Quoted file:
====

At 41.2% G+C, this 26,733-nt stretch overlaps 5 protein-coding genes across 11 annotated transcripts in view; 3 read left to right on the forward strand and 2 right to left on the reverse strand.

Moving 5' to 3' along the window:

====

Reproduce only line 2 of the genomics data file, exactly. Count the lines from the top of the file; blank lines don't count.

Moving 5' to 3' along the window: